Image via WikipediaYitna Firdyiwek is Faculty Consultant in Instructional Technology at the University of Virginia.
Sakai is now in full production at the University of Virginia where its adoption rate has been steadily growing over the last two and a half years. However, in spite of its many useful features, one of Sakai's serious shortcomings has been its limited accommodations for variety and flexibility in truly representing and delivering a course's design. While Sakai allows instructors to select, rename, and reorder tools and resources, instructors cannot provide students access to tools and resources except through a linear and heavily tool-based menu structure. Instructors at our institution have made it clear to us that this limitation is a severe setback to their creative and effective use of the system, especially in purely online environments. They may, for example, want to organize their course content and activities in a chronological order, or by topic modules, or even as a narrative with an emergent design. But, by default, Sakai forces a tool-based view/presentation even though few (if any!) courses are designed that way. This limitation has been partially addressed by at least two projects -- Melete by Etudes and OpenSyllabus by HECl. In this presentation we will briefly discuss the approaches and limitations in these two efforts and describe a third approach that focuses on the built-in editor in Sakai (FCKEditor) which we have adapted to provide a simple and flexible way for instructors to deliver their course designs via Sakai. By extending the Sakai editor with easy-to-use templates and plug-ins for full screen editing and previewing, and by adding the ability to easily link to discussion topics, assignments, and tests (in addition to resources), we have been able to provide instructors with an environment that is simple but also capable of supporting their individualized and innovative course designs.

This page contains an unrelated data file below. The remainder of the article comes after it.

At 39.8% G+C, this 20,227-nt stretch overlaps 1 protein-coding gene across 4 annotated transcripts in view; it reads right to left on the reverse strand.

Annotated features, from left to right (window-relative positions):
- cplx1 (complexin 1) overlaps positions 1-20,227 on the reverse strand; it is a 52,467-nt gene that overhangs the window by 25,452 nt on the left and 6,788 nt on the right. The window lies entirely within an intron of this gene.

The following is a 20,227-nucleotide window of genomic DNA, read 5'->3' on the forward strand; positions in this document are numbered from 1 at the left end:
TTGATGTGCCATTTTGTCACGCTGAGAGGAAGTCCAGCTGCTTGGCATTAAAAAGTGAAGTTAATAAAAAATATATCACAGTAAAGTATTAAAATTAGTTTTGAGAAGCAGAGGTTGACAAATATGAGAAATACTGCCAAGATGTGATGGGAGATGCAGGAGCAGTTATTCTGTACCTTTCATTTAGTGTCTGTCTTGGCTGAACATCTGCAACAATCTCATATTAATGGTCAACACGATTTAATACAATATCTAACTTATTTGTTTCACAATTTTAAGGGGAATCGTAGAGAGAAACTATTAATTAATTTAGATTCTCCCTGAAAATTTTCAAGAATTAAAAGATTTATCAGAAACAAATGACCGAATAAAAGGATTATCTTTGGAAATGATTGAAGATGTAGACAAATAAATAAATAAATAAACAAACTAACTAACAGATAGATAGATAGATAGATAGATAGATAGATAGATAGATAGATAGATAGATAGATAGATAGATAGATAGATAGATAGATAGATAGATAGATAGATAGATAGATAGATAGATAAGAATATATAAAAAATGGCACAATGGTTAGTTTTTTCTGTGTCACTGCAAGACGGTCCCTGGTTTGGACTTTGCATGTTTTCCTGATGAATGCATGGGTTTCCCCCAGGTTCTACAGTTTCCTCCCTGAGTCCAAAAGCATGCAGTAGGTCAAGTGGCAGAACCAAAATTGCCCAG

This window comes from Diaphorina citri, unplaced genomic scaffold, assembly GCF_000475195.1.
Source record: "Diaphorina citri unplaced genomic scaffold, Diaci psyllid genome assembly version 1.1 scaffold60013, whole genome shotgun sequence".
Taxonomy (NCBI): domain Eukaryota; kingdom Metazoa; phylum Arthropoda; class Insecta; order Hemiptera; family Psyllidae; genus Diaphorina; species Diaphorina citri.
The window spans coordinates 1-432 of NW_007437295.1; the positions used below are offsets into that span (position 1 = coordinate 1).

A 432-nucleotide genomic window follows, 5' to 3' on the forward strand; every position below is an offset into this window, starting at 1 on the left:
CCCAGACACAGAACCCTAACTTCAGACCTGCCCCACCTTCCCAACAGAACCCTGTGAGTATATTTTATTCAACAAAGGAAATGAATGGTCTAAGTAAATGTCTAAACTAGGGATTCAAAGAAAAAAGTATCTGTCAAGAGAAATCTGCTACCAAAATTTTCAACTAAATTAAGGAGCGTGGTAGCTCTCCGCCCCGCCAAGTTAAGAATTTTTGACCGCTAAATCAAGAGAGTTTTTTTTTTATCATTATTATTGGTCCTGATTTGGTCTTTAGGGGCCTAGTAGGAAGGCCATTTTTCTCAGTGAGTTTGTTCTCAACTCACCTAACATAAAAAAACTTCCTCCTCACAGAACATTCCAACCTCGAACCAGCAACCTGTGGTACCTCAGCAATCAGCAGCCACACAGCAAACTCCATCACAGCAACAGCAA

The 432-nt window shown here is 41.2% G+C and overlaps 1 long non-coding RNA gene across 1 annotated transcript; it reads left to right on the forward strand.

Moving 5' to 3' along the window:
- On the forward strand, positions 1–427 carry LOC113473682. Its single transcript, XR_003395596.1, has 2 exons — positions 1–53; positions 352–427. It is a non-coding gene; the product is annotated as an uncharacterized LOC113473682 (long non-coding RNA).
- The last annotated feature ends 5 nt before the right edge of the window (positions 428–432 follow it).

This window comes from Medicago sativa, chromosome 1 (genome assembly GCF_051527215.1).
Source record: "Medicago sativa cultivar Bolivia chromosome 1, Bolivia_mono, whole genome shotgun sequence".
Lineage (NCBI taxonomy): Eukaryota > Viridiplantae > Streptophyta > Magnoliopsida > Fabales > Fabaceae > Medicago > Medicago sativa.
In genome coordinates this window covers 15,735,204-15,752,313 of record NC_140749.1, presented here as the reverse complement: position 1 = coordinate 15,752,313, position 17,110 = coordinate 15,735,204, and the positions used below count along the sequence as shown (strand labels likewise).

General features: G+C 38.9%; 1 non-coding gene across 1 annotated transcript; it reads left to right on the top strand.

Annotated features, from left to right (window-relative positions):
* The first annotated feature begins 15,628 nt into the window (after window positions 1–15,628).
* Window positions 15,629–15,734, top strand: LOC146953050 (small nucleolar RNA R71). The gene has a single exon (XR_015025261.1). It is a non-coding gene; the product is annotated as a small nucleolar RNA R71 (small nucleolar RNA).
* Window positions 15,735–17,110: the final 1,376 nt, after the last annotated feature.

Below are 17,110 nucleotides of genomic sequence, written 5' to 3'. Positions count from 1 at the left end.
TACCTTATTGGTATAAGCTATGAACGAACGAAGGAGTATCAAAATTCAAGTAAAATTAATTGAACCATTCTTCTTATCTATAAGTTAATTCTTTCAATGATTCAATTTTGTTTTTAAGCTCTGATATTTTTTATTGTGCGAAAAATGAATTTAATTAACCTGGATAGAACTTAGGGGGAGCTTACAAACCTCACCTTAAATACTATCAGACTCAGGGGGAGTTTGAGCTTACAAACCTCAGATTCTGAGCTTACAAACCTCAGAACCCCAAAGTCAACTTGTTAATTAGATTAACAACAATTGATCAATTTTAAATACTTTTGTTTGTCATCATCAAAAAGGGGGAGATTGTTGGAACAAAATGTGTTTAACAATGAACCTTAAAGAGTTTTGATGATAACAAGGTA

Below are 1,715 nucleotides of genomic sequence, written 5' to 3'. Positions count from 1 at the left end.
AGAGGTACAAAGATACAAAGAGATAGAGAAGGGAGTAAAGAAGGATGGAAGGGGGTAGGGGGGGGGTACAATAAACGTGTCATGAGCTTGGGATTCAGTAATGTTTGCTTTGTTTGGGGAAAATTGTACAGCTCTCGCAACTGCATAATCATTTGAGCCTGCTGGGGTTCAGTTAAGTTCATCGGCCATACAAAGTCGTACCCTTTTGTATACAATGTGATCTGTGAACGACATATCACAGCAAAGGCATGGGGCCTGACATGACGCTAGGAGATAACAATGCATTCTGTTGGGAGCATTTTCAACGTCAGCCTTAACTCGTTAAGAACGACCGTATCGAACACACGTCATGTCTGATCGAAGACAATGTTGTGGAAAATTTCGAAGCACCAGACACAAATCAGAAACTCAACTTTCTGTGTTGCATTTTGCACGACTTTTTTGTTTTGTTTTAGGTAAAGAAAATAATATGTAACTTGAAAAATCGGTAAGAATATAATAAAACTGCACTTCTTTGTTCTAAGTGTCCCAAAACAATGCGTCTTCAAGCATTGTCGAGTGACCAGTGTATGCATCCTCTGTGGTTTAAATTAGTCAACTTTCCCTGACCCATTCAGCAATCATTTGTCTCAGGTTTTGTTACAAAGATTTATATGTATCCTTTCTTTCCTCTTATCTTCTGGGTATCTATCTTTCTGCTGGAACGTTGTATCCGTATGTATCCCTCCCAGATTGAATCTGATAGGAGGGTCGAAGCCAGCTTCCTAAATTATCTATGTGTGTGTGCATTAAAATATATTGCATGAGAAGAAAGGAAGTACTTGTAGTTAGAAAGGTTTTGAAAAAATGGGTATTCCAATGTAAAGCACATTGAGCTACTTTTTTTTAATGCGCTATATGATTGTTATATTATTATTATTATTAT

There are groups on campus that provide information, suggestions, and decisions from faculty that drive technology:
- CMS Advisors
- TRC - teaching and learning support
- Instructional development teams in the different schools
When they collect information from users, they find that after a year, instructors are more comfortable using Sakai. They have forgotten the other LMS. They are only really using a few tools - communications, syllabus, and resources.
Student/faculty perspectives are not aligned. The students are comfortable and the faculty are not organized. Faculty complain about the tools but not willing to get the training to use the tools effectively.
There are requests from faculty for "content driven" course design - an agenda based course. This is contrasted with a "tool driven" approach. This way, the content is owned by the instructor - the instructor owns that space.
The steps that they took were:
- Focus on supporting instructors
- Give instructors control over the interface
- Provide design assistance with templates
- Focus on online editor training for instructors
They use an "interactive syllabus" - a template that allows instructors to link all of the activities to the syllabus.
They use the template icon in their syllabus editor with pre-loaded syllabi templates that they have created.
They are working on preserving the links - the syllabus is not copyable to the next course or semester because the links are dependent on the original course. They cannot afford new tools and support. He is looking at linking everything to a development site.
Another instructor here is using the "Schedule" tool in Sakai.
The syllabus becomes a teaching tool rather than just a contract.
This represents an elegant solution because it uses the editor that is built into Sakai.